Formula One in my day. Having worked behind the lens for more than 30 years, Charles Briscoe-Knight picks his favourite shots from the glory days of grand prix racing. Words and Photography Charles Briscoe-Knight.
THE GOOD OLD DAYS? Snapper Charles Briscoe-Knight dons rose-tinted specs to remember F1 past.
Duke Ellington once sang that Things ain’t what they used to be, but that could have been sung by Bernie Ecclestone every year in the many of his reign at the helm of F1. The expression has real resonance in my mind, having started photographing the sport in the ’60s and gone right through to Schumacher’s dominance. It was truly inspiring for a young kid to pay a reasonable entrance fee, watch the action unimpeded by chicken wire, visit the paddock for free and meet the drivers up close. The likes of Graham Hill, Jim Clark, Jack Brabham and Jackie Stewart were at the threshold when the F1 game all changed, and sponsorship became a key factor in shaping how the sport grew. At that time they were all accessible, and not just to the media: no corrals with PR managers taping their every word, but true stars interacting with genuine fans. You would never see any one of these gentlemen refusing an autograph.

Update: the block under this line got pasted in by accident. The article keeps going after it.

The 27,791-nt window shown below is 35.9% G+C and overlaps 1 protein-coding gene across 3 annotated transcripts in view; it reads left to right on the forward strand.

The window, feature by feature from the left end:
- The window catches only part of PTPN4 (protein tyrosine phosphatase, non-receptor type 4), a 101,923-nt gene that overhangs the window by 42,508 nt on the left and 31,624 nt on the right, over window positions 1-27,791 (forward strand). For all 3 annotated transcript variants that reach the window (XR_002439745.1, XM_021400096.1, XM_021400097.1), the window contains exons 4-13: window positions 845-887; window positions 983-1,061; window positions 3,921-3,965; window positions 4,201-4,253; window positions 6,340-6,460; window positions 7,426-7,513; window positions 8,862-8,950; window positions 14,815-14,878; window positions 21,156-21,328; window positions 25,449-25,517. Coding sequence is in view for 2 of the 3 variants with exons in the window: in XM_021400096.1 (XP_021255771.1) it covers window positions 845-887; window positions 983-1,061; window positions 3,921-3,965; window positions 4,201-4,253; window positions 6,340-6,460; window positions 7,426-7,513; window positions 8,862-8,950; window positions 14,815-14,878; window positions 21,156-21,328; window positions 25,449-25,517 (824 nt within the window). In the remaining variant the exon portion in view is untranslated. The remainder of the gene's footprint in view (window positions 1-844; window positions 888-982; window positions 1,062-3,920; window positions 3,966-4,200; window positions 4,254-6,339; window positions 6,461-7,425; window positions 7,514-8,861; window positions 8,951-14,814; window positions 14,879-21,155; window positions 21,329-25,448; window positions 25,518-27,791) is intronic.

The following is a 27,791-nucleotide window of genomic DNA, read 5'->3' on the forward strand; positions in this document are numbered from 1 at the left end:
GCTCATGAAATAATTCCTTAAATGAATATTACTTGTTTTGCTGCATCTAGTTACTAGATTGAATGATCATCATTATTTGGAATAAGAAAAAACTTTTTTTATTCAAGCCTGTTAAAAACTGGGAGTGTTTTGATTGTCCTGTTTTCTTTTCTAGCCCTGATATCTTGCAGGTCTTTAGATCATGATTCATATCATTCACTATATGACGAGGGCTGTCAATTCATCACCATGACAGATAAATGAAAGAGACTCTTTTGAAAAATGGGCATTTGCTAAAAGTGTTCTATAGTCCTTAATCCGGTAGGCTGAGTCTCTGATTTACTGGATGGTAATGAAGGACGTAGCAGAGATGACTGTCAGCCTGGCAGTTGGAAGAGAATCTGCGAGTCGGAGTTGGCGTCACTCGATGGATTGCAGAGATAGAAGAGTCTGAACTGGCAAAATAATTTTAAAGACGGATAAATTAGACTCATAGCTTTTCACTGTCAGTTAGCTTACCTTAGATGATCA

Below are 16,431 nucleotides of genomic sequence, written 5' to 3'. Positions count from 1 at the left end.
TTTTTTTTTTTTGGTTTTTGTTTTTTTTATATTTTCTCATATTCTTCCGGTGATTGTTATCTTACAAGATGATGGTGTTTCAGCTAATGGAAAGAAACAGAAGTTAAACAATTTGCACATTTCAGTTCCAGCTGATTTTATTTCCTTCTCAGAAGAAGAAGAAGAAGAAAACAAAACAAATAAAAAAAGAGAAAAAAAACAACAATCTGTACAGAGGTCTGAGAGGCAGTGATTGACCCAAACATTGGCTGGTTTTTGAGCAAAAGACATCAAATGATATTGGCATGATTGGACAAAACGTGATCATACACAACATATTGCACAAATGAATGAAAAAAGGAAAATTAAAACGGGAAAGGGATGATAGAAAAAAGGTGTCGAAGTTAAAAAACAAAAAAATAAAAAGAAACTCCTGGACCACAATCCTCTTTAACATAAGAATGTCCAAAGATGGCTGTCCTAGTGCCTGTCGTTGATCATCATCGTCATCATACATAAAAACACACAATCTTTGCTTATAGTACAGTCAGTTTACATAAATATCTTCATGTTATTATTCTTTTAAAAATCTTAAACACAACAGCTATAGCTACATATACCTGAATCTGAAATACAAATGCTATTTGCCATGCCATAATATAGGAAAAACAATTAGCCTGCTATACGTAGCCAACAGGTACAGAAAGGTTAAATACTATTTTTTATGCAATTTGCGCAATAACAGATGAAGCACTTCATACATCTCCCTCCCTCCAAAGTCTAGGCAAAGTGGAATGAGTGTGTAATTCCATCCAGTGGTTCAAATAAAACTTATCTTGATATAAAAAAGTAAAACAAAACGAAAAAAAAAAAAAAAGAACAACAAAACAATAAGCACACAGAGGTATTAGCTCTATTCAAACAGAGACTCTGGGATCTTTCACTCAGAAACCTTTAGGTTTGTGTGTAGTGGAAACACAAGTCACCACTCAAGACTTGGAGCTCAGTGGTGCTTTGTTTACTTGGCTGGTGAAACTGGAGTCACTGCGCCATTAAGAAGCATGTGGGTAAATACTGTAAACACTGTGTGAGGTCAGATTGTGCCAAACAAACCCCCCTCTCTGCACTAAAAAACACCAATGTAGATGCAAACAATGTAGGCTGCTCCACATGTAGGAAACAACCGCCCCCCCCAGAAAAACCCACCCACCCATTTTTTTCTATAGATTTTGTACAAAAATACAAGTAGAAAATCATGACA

Wandering down the pitlane, snapping Clark, Stewart, Hunt, Senna, Andretti et al, it truly felt like a Golden Era for the sport. To settle down for lunch over the three days with a team or sponsor and be part of the Formula One family was sensational. Many drivers became friends: ‘Our Nige’ was a terrific golfer – who drove the buggy like a bat out of hell – and we often played in the days leading up to a grand prix.
Today, with the many changes in regulations and unbelievable politics, an almost clinical atmosphere prevails – especially in the paddock. It seems as if the sight of a driver out and about before, during and after a race is a phenomenon. Things ain’t what they used to be…